Alum Creates a New Mentorship Path for Students

Rick Gardner (‘65, Psychology) remembers the day he was accepted into Cal Poly Humboldt. “I opened the mailbox and saw the letter from Humboldt. When I opened it, I went running to my parents to show

Rick Gardner (‘65, Psychology) remembers the day he was accepted into Cal Poly Humboldt. 

“I opened the mailbox and saw the letter from Humboldt. When I opened it, I went running to my parents to show them the letter. It was a pivotal moment in my life that led me to Humboldt, which was a transformative experience,” says Rick, who became the first person in his family to earn a college degree. 

Hoping to provide Psychology students similar access to a Cal Poly Humboldt education and to the faculty who were crucial to his successful career in academia, Rick recently established the Rick M. Gardner Psychology Research Assistantship Fund with a commitment  of $75,000. Through the fund, Psychology students who intend to pursue a graduate degree in Psychology have the opportunity to conduct research with a faculty member.

“Forming that close connection is important to do as an undergraduate. Faculty supported and encouraged me when I needed it, which is not something you always experience at large universities.” Rick says. “I want to encourage students to achieve the same success by furthering their education.”

That connection has made a difference for Portia Herger (‘22, Psychology). One of three students who received the assistantship in 2022, Portia has worked with Psychology Professor Amber Gaffney.

“It means a lot to be a recipient of this assistantship because I get to do what I love and develop an understanding of what goes into a research study. Working closely with Dr. Gaffney has taught me about professionalism and she is a great role model,” Portia says. “This financial award benefits me by alleviating daily financial stressors. I am a full-time student. I was working three jobs just to afford to pay rent and feed my animals. Receiving the award gave me the opportunity to balance school, jobs, and self-care because I could afford more than basic necessities.”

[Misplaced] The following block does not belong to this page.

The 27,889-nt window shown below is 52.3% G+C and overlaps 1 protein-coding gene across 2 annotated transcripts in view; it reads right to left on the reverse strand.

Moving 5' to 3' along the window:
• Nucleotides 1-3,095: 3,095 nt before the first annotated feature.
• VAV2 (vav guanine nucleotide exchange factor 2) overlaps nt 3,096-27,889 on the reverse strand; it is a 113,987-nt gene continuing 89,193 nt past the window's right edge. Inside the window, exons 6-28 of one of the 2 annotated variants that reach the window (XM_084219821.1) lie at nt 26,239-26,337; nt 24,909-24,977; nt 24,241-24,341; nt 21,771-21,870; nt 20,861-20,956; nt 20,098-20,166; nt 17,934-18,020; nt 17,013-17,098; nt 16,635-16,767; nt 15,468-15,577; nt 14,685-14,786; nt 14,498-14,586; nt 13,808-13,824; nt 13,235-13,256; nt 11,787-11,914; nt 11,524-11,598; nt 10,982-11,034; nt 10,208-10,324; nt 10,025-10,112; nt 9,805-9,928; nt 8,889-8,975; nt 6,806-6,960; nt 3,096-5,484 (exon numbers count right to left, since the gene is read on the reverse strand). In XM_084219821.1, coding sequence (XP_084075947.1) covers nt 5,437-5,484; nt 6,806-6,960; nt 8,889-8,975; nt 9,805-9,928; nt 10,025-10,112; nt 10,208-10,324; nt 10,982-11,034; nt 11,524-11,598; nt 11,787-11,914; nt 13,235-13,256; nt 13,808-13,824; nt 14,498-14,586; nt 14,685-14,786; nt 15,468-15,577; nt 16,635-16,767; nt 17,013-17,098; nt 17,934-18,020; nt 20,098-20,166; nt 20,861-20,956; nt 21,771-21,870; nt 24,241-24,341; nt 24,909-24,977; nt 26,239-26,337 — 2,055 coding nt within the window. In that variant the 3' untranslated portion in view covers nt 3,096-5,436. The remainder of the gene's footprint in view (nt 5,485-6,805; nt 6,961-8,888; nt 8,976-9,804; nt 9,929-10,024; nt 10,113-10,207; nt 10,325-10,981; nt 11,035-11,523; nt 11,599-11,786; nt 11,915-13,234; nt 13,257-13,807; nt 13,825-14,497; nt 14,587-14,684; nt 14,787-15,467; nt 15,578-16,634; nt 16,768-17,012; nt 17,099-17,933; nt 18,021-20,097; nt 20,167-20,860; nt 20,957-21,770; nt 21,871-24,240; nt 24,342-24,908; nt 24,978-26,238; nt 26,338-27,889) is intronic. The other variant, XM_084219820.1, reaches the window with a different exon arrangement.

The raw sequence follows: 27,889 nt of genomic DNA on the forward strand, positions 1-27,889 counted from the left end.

Professor Gaffney adds that students not only benefit from the fund financially, but also personally.

“This is a huge opportunity for the Psychology Department at Humboldt. Above the tangible value of receiving money to do relevant work, it provides our students with a source of pride and esteem, and gives them a touch of academic life,” Gaffney says.

Rick, who said he wasn’t the strongest student in high school, was indifferent toward academics and was always “goofing off.” Personal attention from faculty, such as emeritus Psychology Professor Dennis Musselman, helped build his confidence as a student and as a researcher.

“Faculty such as Dennis took me under their wing. They spent time with me and encouraged me. They saw more potential in me than I saw in myself and they pushed me to my limits. That played a big part in my life after I graduated from Humboldt.” 

After graduating from Humboldt, Rick attended the University of Nevada Reno where he received his Ph.D. in psychology. He was a professor and department chair at  the University of Southern Colorado and the University of Colorado Denver. Rick has published extensively in several areas of psychology with particular emphasis on the topic of body image. He retired in 2010 and is currently a member of the University of Colorado Foundation Board of Trustees.

“It makes me feel very good knowing I have influenced a student’s life with this gift.  That's the kind of legacy I can have,” Rick says. “I get a lot back by giving a relatively little amount of money.”   

Join us! Help expand access and create new opportunities by supporting Humboldt through the Boldly Rising campaign. For more information, contact the Cal Poly Humboldt Foundation at or (707) 826-5200.